Little, Brown, 382 pp., £18.99, September 1994, 0 316 91015 5
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The Fifth Man 
by Roland Perry.
Sidgwick, 486 pp., £16.99, October 1994, 0 283 06216 9
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Treason in the Blood: H. St John Philby, Kim Philby and the Spy Case of the Century 
by Anthony Cave Brown.
Hale, 640 pp., £25, January 1995, 9780709055822
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My Five Cambridge Friends 
by Yuri Modin.
Headline, 328 pp., £17.99, October 1994, 0 7472 1280 5
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Looking for Mr Nobody: The Secret Life of Goronwy Rees 
by Jenny Rees.
Weidenfeld, 291 pp., £18.99, October 1994, 0 297 81430 3
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... in a book published by the ancient firm of Lord Frank Longford) and, finally, given the belief of Anthony Cave Brown that treason is a heritable trait, the Bell Curve theory of clubland skulduggery. Yet this is the standard, both of writing and editing and research. When James Jesus Angleton, crazed and criminal head of the CIA, suffered himself to be asked a ...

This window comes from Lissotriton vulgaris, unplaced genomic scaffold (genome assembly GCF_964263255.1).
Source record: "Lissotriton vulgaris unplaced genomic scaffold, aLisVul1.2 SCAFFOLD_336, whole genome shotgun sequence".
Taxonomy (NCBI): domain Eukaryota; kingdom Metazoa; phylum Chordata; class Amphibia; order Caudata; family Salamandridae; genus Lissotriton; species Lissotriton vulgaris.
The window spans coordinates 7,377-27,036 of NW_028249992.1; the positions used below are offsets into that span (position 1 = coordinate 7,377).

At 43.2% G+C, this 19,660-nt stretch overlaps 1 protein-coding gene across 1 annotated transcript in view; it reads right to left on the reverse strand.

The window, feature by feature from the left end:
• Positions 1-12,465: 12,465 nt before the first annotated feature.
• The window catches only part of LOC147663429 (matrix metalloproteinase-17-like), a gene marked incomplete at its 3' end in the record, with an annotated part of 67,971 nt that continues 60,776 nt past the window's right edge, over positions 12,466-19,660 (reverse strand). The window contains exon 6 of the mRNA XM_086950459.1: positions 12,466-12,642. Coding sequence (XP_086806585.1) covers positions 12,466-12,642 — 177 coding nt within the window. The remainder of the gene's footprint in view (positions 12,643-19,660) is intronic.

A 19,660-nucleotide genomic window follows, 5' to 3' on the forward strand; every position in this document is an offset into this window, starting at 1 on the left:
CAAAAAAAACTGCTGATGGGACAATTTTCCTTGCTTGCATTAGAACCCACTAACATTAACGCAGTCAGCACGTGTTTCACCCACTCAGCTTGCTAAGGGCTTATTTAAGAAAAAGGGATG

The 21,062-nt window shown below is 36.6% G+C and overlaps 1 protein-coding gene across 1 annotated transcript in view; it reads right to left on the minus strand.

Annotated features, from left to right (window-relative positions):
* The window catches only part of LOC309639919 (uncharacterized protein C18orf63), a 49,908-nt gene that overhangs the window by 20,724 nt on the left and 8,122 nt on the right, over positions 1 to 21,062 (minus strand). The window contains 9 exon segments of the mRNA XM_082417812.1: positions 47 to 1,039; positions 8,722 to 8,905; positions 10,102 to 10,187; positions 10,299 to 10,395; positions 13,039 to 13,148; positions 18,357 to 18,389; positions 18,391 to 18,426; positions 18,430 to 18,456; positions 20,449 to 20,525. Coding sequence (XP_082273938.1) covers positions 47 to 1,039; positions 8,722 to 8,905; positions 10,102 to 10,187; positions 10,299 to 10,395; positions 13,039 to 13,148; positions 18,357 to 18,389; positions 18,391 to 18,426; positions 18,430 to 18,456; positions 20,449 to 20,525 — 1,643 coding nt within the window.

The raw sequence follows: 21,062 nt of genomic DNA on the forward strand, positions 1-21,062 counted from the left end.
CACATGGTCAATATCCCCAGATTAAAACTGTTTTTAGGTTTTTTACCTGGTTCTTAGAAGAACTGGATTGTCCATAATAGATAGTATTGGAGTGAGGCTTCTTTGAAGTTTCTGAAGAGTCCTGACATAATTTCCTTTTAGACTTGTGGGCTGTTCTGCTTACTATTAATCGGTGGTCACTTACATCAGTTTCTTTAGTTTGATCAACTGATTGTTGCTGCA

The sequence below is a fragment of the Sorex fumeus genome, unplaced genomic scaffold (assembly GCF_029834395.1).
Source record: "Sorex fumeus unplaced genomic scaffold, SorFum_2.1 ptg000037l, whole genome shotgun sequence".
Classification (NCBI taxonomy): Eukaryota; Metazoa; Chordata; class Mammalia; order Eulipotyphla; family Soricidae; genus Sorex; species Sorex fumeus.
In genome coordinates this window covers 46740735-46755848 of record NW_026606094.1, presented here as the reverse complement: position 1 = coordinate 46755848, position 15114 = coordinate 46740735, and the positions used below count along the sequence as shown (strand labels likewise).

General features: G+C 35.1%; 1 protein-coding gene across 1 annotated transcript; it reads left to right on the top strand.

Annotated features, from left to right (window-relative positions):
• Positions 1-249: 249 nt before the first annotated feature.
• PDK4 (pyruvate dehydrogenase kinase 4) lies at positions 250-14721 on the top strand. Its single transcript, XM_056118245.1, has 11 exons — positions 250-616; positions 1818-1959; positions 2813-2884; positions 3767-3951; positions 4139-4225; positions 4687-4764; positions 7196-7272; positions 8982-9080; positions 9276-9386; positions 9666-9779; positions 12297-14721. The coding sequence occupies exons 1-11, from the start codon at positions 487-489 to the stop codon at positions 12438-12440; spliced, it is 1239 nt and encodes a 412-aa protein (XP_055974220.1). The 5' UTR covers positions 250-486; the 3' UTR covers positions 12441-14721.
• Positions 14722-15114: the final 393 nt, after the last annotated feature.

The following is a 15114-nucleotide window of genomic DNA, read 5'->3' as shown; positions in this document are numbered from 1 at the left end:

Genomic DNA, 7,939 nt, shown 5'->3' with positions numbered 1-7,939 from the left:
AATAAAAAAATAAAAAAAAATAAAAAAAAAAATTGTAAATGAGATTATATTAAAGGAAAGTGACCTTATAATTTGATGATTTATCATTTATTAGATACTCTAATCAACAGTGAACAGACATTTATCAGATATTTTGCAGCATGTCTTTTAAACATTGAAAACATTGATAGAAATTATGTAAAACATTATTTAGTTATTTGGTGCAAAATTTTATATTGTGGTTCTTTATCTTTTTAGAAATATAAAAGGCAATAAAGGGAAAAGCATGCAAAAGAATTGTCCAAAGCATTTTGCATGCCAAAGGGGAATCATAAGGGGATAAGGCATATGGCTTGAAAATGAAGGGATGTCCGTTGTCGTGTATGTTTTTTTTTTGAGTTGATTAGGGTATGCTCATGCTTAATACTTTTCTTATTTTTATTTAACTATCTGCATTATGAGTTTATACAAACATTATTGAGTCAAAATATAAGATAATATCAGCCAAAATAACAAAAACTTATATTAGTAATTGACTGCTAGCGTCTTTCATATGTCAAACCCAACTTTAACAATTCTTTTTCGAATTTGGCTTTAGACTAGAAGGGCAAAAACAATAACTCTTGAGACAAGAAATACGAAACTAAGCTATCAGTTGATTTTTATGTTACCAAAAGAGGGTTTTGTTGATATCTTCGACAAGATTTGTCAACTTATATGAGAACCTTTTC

Chianti in Khartoum

Nick Laird: Louis MacNeice, 3 March 2011

Letters of Louis MacNeice 
edited by Jonathan Allison.
Faber, 768 pp., £35, May 2010, 978 0 571 22441 8
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... Old Foss after Mr Lear’s famous cat. The other two might perhaps be called Barocco and Rokoko (Anthony read a paper on these last night). But cats have little interest in architecture, so perhaps Rodillardus and Chat Botté would be more appropriate – though French is so difficult to pronounce. Other charming names that occur to me are ...

Diary

Lawrence Gowing: English Romanesque at the Hayward Gallery, 19 April 1984